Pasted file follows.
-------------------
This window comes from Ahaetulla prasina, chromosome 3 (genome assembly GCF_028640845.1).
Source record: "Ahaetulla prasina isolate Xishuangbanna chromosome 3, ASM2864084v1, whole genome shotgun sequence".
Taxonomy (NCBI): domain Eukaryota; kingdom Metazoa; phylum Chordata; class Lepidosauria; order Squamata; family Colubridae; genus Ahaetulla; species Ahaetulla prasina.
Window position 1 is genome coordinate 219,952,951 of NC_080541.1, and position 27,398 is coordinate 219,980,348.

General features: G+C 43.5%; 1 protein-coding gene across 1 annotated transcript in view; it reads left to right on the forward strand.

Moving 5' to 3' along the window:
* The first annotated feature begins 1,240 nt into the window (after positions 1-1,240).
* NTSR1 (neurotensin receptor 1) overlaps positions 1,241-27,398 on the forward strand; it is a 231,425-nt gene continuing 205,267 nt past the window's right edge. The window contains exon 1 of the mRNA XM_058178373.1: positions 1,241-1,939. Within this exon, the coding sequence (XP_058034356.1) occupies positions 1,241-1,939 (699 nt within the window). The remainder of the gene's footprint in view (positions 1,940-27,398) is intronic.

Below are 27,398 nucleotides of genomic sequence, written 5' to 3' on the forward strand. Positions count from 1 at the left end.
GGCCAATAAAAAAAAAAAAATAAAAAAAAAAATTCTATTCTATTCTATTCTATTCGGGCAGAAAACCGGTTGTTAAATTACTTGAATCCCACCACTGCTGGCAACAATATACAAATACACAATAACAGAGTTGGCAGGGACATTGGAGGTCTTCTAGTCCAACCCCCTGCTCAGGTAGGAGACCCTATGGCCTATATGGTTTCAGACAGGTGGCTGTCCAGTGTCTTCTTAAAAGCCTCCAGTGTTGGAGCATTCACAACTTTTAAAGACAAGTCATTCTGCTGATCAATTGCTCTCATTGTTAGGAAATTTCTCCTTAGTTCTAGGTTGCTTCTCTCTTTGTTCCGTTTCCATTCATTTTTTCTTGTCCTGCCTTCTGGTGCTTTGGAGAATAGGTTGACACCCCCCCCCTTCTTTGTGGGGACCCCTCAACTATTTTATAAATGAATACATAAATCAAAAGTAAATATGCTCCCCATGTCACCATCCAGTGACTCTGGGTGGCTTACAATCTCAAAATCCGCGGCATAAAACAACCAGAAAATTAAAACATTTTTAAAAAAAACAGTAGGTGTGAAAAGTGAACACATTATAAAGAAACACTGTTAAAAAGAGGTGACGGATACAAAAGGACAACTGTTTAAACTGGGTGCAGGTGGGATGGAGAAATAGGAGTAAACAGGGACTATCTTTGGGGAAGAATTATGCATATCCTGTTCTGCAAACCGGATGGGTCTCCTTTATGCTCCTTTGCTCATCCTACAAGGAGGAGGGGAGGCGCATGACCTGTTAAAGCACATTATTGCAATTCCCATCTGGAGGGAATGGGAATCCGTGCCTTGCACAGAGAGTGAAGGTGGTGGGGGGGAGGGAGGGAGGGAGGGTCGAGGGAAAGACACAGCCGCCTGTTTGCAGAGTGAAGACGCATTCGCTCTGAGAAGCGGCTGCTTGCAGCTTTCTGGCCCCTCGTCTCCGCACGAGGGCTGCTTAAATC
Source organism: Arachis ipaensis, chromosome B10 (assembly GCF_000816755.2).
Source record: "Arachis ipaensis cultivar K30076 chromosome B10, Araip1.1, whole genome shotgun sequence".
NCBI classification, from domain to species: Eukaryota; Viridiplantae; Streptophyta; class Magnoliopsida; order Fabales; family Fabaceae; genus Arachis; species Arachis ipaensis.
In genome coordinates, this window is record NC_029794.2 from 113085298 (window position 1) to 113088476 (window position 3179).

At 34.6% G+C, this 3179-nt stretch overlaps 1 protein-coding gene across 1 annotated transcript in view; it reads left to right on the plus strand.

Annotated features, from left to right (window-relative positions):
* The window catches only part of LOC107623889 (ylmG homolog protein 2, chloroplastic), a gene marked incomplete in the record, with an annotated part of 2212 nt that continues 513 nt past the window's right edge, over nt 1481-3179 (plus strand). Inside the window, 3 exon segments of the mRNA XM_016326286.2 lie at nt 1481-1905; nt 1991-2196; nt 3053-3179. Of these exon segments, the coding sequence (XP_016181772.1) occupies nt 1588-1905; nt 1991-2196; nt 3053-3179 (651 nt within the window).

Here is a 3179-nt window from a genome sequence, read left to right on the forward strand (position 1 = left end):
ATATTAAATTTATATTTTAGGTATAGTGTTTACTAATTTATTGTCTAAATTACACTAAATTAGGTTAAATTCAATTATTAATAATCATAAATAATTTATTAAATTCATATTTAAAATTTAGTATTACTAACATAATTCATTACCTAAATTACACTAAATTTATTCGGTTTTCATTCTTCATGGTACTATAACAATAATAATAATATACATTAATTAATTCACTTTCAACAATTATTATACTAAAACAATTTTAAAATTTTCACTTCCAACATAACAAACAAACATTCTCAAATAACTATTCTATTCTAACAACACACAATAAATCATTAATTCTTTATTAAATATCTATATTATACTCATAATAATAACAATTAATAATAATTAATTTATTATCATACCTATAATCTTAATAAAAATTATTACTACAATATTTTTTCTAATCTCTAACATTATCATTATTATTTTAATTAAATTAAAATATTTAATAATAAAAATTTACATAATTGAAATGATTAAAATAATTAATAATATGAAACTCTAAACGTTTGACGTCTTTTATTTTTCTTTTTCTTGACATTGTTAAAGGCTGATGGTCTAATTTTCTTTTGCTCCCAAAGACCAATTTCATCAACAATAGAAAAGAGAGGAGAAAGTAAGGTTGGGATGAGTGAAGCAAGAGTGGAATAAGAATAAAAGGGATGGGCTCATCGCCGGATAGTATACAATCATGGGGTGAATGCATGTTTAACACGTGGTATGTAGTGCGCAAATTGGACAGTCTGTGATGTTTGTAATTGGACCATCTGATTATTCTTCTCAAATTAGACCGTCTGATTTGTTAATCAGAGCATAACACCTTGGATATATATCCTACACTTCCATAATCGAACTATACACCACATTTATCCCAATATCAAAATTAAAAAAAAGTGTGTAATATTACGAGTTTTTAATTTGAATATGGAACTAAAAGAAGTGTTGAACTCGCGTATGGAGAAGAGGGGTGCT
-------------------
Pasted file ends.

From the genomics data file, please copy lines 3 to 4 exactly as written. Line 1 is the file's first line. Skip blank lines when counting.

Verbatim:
Taxonomy (NCBI): domain Eukaryota; kingdom Metazoa; phylum Chordata; class Lepidosauria; order Squamata; family Colubridae; genus Ahaetulla; species Ahaetulla prasina.
Window position 1 is genome coordinate 219,952,951 of NC_080541.1, and position 27,398 is coordinate 219,980,348.